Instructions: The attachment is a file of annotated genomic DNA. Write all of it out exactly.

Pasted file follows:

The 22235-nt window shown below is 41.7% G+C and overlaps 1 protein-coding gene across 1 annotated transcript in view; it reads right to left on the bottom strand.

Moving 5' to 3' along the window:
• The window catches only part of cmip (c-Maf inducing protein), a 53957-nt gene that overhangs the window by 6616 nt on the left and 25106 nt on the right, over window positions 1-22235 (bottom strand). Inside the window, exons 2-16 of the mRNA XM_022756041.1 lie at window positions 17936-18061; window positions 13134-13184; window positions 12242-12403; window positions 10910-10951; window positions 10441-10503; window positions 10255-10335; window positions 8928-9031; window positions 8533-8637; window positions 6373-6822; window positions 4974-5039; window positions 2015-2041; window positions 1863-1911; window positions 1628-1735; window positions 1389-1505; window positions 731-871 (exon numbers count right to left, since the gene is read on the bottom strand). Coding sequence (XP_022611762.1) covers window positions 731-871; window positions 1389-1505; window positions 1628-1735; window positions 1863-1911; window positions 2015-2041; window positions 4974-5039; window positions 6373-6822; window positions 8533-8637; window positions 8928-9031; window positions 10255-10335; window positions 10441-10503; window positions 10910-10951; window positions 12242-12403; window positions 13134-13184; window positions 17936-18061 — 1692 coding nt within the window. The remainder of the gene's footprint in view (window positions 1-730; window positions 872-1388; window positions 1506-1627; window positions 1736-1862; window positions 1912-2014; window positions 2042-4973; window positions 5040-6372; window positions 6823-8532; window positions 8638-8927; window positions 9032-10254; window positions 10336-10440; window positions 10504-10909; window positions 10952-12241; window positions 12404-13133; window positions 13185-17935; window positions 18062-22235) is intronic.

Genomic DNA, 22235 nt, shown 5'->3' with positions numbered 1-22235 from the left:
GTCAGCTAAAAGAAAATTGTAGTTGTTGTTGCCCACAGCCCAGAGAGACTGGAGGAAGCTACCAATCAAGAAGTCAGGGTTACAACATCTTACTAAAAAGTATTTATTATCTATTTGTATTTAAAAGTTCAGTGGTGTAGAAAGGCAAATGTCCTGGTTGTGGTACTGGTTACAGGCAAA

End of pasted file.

The 22235-nt window shown below is 41.7% G+C and overlaps 1 protein-coding gene across 1 annotated transcript in view; it reads right to left on the bottom strand.

Moving 5' to 3' along the window:
• The window catches only part of cmip (c-Maf inducing protein), a 53957-nt gene that overhangs the window by 6616 nt on the left and 25106 nt on the right, over window positions 1-22235 (bottom strand). Inside the window, exons 2-16 of the mRNA XM_022756041.1 lie at window positions 17936-18061; window positions 13134-13184; window positions 12242-12403; window positions 10910-10951; window positions 10441-10503; window positions 10255-10335; window positions 8928-9031; window positions 8533-8637; window positions 6373-6822; window positions 4974-5039; window positions 2015-2041; window positions 1863-1911; window positions 1628-1735; window positions 1389-1505; window positions 731-871 (exon numbers count right to left, since the gene is read on the bottom strand). Coding sequence (XP_022611762.1) covers window positions 731-871; window positions 1389-1505; window positions 1628-1735; window positions 1863-1911; window positions 2015-2041; window positions 4974-5039; window positions 6373-6822; window positions 8533-8637; window positions 8928-9031; window positions 10255-10335; window positions 10441-10503; window positions 10910-10951; window positions 12242-12403; window positions 13134-13184; window positions 17936-18061 — 1692 coding nt within the window. The remainder of the gene's footprint in view (window positions 1-730; window positions 872-1388; window positions 1506-1627; window positions 1736-1862; window positions 1912-2014; window positions 2042-4973; window positions 5040-6372; window positions 6823-8532; window positions 8638-8927; window positions 9032-10254; window positions 10336-10440; window positions 10504-10909; window positions 10952-12241; window positions 12404-13133; window positions 13185-17935; window positions 18062-22235) is intronic.

Genomic DNA, 22235 nt, shown 5'->3' with positions numbered 1-22235 from the left:
GTCAGCTAAAAGAAAATTGTAGTTGTTGTTGCCCACAGCCCAGAGAGACTGGAGGAAGCTACCAATCAAGAAGTCAGGGTTACAACATCTTACTAAAAAGTATTTATTATCTATTTGTATTTAAAAGTTCAGTGGTGTAGAAAGGCAAATGTCCTGGTTGTGGTACTGGTTACAGGCAAA